The costs vary from project to project depending upon the page size, the density of the indexable material, and the size of the completed index.

Traditionally there are four rate structures:

Per Page

This is the most common form.  Keep in mind that the dimensions of the page differs from book to book as does the font size, the number of illustrations, and the density of the information.  The introduction, glossary, and appendices are indexed only if specifically requested.  The cost will range from $2.50 to $5.00 a page.

Per Hour

Rates typically range from $25 to $45 an hour depending upon the type of text.  Although it is easy to track the number of hours spent producing an index, it is difficult to accurately project a total hour estimate due to the varying sizes of chapters.

Per Project

Rates are determined in advance on a project-by-project a basis.  Sample chapters and a Table of Contents must be submitted before any estimate can be made.

Per Entry

Rates run around $0.50 per entry.  However, what defines an "entry" would need to be agreed upon before indexing proceeds.

Revisions are free for the first hour.  Thereafter, all changes will be charged by an hourly rate.

Additional charges may include the costs of printing out hardcopy at $0.20 per page.

Before any price quote is given two sample chapters (not Chapter 1) must be submitted for evaluation.  Also an approximation of the number of pages to be indexed and the desired size of the completed index.

Upon receipt of these items an Estimate of Charges will be completed and mailed-e-mailed to you for approval.  Upon that approval an indexing contract will be sent.




An Indexing Basics workshop is also available for your group.

In it I cover all the basic principles of indexing and share many of the resources available.

This workshop is geared to those:

     interested in joining the profession,

     authors who want to write their own index,

     editors who need to be able to proof an index,

     publishers who need to better understand what makes a quality index.

The first part of the workshop I will: 

     define what an index is and is not,

     go over the available software used in indexing,

     share what standards, textbooks, and websites are used as resources,

     explain what are various types of indexes and the formatting options,

     instruct how to craft an index entry, subentry, and cross-reference,

     point out some of common indexing challenges,

     discuss indexing concepts that are critical to understand before writing an index.

The second part of the workshop the audience members will:

     read a short story ,

     highlight indexable words and passages,

     write index entries,

     draft a working index,

     share with the group.

This workshop is offered as a basic two hour presentation but can be expanded to up to four hours.

Each participant will be given a presentation outline which includes a list of resources, and a short story to index.

Rates for the workshop vary with its length. An additional copy fee may apply.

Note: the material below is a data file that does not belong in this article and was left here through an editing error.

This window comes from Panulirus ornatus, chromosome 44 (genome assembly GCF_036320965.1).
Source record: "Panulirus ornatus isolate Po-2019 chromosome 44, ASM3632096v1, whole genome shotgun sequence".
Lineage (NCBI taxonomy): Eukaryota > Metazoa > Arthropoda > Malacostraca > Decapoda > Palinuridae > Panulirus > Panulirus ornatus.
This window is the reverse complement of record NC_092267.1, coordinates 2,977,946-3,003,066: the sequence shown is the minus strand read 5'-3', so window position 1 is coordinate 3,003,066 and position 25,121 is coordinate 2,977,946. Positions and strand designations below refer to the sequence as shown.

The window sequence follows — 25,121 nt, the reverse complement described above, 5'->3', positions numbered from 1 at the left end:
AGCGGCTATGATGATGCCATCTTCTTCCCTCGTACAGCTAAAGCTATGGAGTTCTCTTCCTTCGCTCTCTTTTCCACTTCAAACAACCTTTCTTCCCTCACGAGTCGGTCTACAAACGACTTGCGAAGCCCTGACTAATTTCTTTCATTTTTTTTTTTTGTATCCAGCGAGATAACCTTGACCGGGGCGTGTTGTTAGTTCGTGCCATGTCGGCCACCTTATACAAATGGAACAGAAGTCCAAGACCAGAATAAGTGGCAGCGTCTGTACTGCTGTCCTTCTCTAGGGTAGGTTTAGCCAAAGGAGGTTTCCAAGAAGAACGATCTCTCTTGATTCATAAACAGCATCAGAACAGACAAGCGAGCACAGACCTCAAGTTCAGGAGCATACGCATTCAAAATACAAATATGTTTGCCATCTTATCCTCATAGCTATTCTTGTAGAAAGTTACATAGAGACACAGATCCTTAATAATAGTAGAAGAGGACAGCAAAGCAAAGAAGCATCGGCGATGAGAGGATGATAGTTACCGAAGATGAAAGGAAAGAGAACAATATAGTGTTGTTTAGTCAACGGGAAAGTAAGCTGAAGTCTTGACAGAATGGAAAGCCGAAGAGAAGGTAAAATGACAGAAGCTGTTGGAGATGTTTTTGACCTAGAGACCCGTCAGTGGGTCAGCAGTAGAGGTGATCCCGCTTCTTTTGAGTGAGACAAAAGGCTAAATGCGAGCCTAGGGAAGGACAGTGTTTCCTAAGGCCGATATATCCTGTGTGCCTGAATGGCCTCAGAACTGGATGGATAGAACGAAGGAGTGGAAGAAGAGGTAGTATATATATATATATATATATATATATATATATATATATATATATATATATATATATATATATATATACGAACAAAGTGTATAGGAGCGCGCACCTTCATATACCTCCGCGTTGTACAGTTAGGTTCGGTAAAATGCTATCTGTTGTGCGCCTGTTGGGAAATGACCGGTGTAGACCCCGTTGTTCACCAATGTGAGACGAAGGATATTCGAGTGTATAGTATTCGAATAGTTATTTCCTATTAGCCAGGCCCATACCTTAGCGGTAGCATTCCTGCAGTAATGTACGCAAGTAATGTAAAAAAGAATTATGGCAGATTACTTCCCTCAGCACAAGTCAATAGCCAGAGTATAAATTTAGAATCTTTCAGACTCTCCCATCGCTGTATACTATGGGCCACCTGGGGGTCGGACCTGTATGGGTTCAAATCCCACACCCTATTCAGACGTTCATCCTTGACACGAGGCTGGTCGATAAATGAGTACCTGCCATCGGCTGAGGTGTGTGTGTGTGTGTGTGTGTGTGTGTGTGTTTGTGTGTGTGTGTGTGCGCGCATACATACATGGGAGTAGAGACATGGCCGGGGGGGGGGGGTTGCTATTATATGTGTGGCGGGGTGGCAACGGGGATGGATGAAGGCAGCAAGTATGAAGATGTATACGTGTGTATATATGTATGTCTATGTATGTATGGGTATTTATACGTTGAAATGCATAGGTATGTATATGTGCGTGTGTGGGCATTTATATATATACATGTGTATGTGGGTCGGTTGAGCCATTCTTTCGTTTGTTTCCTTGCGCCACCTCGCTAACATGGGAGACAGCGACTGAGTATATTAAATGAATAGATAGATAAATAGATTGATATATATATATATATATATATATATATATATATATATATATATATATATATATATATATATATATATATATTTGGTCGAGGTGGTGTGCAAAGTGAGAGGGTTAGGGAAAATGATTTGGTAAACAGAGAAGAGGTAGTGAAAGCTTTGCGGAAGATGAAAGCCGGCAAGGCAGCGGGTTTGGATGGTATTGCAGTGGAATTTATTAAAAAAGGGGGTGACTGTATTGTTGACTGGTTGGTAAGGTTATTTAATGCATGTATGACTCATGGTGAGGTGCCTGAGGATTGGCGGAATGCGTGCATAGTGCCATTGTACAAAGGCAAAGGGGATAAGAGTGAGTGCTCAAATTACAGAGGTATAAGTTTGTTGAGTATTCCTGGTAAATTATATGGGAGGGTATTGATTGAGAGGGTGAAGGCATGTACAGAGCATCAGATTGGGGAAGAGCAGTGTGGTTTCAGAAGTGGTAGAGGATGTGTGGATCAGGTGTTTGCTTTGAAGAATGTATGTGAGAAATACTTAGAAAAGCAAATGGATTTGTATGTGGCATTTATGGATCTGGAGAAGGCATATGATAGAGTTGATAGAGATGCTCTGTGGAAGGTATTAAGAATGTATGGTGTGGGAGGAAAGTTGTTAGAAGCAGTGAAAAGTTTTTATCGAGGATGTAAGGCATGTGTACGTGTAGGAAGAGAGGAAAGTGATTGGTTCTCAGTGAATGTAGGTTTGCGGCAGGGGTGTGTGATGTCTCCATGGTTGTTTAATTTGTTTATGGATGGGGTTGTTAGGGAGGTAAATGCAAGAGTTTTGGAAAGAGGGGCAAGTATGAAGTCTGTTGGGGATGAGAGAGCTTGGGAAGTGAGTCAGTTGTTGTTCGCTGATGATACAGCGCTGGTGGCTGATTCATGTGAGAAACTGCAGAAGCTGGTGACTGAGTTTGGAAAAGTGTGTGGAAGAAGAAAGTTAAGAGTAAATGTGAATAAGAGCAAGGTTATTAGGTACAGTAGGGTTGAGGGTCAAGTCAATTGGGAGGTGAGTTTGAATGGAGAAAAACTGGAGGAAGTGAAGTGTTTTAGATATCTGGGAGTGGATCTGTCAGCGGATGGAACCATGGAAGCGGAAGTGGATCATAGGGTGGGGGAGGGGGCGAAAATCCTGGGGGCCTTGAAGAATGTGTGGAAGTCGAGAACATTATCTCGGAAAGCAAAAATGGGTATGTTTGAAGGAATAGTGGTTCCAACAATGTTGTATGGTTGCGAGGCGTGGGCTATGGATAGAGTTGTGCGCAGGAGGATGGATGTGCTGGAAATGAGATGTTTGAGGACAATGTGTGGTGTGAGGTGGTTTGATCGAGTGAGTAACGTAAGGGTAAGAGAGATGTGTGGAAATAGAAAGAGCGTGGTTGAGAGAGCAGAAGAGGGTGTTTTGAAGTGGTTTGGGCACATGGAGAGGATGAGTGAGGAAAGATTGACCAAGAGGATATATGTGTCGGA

Email or call for further enquires.

I look forward to hearing from you.


In accordance with the American Society for Indexing, the following Best Practices will be observed:


As Individual Indexers

Information Access
We promote access to information in all of its forms. To the best of our ability, we provide truthful and accurate communications. We dedicate ourselves to conciseness, clarity, coherence, and creativity, striving to meet the needs of all clients who may need the services of indexers and information architects.

We strive to produce the best indexes possible within time and budget constraints. We negotiate realistic agreements on schedules, price, and delivery format, and we fulfill contractual obligations in a timely, responsible manner. We are truthful in advertising our services. We try to alert our clients and employers when we believe that material in documents has problematic aspects.

We respect the confidentiality of clients and employers, disclosing business-sensitive information only with their consent or when legally required to do so. Any indexing samples included in resumes are properly attributed. Indexes used in commercial demonstrations or presented to another client or employer are given proper bibliographic identification.

We avoid conflicts of interest and disclose any potential conflicts to clients and employers before proceeding with negotiations or projects.

We are devoted to education about indexing. When asked, we evaluate information products and services constructively and tactfully and seek definitive assessments of our own professional performance. We seek to advance the profession of indexing through our own integrity and excellence. We assist others in our profession through mentoring, networking, and instruction. Through courses and conferences held nationally and regionally, we encourage professional development at all levels, from beginner to advanced indexer.
As Indexing Team Leaders and Managers

Mentoring and Critiquing
We provide appropriate mentoring and supportive critiquing, particularly when supervising projects that can affect safety, health, or health sciences research or when supervising any project that can affect the welfare of others.

Guidelines and Atmosphere
We provide guidelines that are clear and sufficient for each project. We also establish a friendly atmosphere that encourages reasonable and appropriate questions.